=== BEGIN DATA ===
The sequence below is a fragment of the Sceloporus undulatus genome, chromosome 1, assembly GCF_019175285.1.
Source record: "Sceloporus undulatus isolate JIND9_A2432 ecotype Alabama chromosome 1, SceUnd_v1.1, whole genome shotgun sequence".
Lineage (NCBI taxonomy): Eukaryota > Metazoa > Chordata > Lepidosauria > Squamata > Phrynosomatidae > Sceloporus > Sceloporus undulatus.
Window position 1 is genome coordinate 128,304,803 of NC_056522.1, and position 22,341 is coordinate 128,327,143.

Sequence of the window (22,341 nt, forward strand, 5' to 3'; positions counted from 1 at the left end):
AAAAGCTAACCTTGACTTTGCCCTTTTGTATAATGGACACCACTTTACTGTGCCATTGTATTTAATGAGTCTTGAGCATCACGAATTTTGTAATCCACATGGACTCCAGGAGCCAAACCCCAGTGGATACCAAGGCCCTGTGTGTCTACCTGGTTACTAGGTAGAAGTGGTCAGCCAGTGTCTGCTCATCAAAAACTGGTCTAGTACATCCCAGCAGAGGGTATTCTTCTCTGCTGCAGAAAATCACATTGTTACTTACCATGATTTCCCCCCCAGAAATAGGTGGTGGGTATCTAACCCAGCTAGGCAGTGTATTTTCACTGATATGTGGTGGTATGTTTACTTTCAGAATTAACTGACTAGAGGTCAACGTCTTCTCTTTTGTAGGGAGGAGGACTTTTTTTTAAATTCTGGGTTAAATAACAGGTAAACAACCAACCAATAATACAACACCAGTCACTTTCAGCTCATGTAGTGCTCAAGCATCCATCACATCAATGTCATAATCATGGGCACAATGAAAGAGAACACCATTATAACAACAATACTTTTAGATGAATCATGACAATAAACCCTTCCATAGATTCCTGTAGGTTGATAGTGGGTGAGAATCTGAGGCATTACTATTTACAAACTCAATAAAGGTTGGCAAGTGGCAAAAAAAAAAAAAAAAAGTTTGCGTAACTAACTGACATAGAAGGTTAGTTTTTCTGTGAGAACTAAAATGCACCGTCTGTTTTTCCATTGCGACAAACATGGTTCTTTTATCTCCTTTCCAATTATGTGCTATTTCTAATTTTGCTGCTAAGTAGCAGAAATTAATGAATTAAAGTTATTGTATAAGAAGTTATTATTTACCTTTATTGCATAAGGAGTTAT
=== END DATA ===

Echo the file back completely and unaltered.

The sequence below is a fragment of the Sceloporus undulatus genome, chromosome 1, assembly GCF_019175285.1.
Source record: "Sceloporus undulatus isolate JIND9_A2432 ecotype Alabama chromosome 1, SceUnd_v1.1, whole genome shotgun sequence".
Lineage (NCBI taxonomy): Eukaryota > Metazoa > Chordata > Lepidosauria > Squamata > Phrynosomatidae > Sceloporus > Sceloporus undulatus.
Window position 1 is genome coordinate 128,304,803 of NC_056522.1, and position 22,341 is coordinate 128,327,143.

Sequence of the window (22,341 nt, forward strand, 5' to 3'; positions counted from 1 at the left end):
AAAAGCTAACCTTGACTTTGCCCTTTTGTATAATGGACACCACTTTACTGTGCCATTGTATTTAATGAGTCTTGAGCATCACGAATTTTGTAATCCACATGGACTCCAGGAGCCAAACCCCAGTGGATACCAAGGCCCTGTGTGTCTACCTGGTTACTAGGTAGAAGTGGTCAGCCAGTGTCTGCTCATCAAAAACTGGTCTAGTACATCCCAGCAGAGGGTATTCTTCTCTGCTGCAGAAAATCACATTGTTACTTACCATGATTTCCCCCCCAGAAATAGGTGGTGGGTATCTAACCCAGCTAGGCAGTGTATTTTCACTGATATGTGGTGGTATGTTTACTTTCAGAATTAACTGACTAGAGGTCAACGTCTTCTCTTTTGTAGGGAGGAGGACTTTTTTTTAAATTCTGGGTTAAATAACAGGTAAACAACCAACCAATAATACAACACCAGTCACTTTCAGCTCATGTAGTGCTCAAGCATCCATCACATCAATGTCATAATCATGGGCACAATGAAAGAGAACACCATTATAACAACAATACTTTTAGATGAATCATGACAATAAACCCTTCCATAGATTCCTGTAGGTTGATAGTGGGTGAGAATCTGAGGCATTACTATTTACAAACTCAATAAAGGTTGGCAAGTGGCAAAAAAAAAAAAAAAAAGTTTGCGTAACTAACTGACATAGAAGGTTAGTTTTTCTGTGAGAACTAAAATGCACCGTCTGTTTTTCCATTGCGACAAACATGGTTCTTTTATCTCCTTTCCAATTATGTGCTATTTCTAATTTTGCTGCTAAGTAGCAGAAATTAATGAATTAAAGTTATTGTATAAGAAGTTATTATTTACCTTTATTGCATAAGGAGTTAT